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China’s Capital Outflows Via M&A Are a Big Concern, Regulator Says

A hotel employee at a foreign exchange cA hotel employee at a foreign exchange c

China‘s forex regulator acknowledged that it has found Chinese firms and individuals moving assets overseas via mergers and acquisition deals, but officials said pressure on capital outflows is easing.

“In the past year we found some Chinese firms and individuals moving assets overseas via outbound investment, this is certainly a key area of concern for us,” Guo Song, an official with the State Administration of Foreign Exchange (SAFE) told a Beijing news conference on Thursday.

But he said no “large-sized” capital outflow via fake trade deals has been detected by the supervision body so far, and China will keep up pressure on tackling fake overseas mergers and acquisitions.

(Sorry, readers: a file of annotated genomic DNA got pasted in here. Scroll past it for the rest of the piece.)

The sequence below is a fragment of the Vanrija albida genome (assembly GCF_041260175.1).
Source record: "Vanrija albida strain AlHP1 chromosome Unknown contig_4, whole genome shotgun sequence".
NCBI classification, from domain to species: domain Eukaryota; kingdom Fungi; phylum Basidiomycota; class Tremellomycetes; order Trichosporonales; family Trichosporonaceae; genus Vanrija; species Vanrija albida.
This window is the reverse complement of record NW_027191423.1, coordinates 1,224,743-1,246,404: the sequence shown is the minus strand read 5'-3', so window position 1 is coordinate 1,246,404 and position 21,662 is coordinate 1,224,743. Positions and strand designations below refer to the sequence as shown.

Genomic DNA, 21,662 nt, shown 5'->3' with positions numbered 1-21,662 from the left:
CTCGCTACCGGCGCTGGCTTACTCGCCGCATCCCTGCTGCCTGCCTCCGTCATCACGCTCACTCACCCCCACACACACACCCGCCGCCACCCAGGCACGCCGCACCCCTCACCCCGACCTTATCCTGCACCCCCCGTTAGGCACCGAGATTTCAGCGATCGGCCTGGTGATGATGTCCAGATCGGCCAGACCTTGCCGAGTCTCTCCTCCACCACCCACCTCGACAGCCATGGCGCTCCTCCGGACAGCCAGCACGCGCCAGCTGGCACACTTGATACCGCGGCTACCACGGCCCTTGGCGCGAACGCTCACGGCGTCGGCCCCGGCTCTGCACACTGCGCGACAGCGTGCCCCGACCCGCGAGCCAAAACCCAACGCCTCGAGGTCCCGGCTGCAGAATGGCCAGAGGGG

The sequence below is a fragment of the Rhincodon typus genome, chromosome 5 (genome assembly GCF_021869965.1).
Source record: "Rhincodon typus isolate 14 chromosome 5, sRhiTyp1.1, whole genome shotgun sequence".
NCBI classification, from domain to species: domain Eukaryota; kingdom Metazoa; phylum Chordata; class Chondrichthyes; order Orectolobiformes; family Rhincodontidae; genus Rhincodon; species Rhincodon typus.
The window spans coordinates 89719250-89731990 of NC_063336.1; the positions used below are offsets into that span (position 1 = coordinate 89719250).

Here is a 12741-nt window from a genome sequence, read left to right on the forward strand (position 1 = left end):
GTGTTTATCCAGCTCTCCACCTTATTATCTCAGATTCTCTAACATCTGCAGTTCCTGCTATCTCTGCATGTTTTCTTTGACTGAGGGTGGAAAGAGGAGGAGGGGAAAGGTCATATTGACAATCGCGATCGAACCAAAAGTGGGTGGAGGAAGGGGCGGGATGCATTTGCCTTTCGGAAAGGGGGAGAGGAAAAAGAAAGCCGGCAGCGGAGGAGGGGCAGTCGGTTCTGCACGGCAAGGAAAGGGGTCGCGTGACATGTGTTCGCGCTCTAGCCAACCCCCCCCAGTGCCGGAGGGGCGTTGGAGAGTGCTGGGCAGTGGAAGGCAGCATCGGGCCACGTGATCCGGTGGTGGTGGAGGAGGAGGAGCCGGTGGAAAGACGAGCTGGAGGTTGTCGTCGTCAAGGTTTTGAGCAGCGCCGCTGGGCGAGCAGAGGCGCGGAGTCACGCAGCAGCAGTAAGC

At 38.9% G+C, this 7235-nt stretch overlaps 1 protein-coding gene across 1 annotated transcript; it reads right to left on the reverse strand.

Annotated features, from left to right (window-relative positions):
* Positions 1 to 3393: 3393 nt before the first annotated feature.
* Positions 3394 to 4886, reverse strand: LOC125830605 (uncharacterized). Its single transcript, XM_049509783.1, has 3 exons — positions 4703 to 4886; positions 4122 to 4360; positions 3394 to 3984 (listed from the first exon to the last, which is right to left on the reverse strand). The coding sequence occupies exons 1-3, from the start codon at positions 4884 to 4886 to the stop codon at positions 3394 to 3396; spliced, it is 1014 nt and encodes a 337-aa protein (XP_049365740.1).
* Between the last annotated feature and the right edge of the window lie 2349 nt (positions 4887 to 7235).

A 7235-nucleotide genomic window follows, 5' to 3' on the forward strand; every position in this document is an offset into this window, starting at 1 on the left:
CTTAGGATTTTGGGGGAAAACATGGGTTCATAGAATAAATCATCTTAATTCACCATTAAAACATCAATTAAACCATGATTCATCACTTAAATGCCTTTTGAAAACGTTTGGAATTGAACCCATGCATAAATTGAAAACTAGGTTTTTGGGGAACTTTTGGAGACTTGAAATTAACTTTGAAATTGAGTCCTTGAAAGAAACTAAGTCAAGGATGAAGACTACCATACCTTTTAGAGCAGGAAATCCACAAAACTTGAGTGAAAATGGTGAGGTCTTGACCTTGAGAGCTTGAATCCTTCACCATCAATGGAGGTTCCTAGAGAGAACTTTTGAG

Despite the phenomenon, pressure on cross-border capital outflows is easing, SAFE spokeswoman Wang Chunying said.

See also: Chinese Policymakers Square Off As Economic Challenges Grow

Gu added that the government will support “genuine” overseas mergers and acquisitions by Chinese firms, although rapid rises in outbound investment have had an impact on cross-border capital flows.

“SAFE hopes capable and resourceful Chinese companies venture into overseas M&As, and they are not doing so for face-saving or political achievements,”

Du Peng, another SAFE official, added that discrepancy between custom data and forex data is no proof that fake trade deals are happening, as differences exist in data collecting methods.

China will crack down on illegal activities to keep its foreign exchange markets stable, SAFE official Xu Weigang said.

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The regulator’s comments come just as former U.S. Treasury official Brad Setser raised the specter of disguised capital outflows in a Bloomberg interview published Thursday, pointing to a rise in the spending of Chinese visitors overseas as a possible indication of tourists taking the opportunity to move their cash.

More specifically, the gap between the increase in the number of Chinese venturing abroad and the growth in tourists’ spending could suggest that more people are shifting their capital by buying overseas homes, enrolling in life insurance, or opening deposit accounts elsewhere, Setser told the news organization.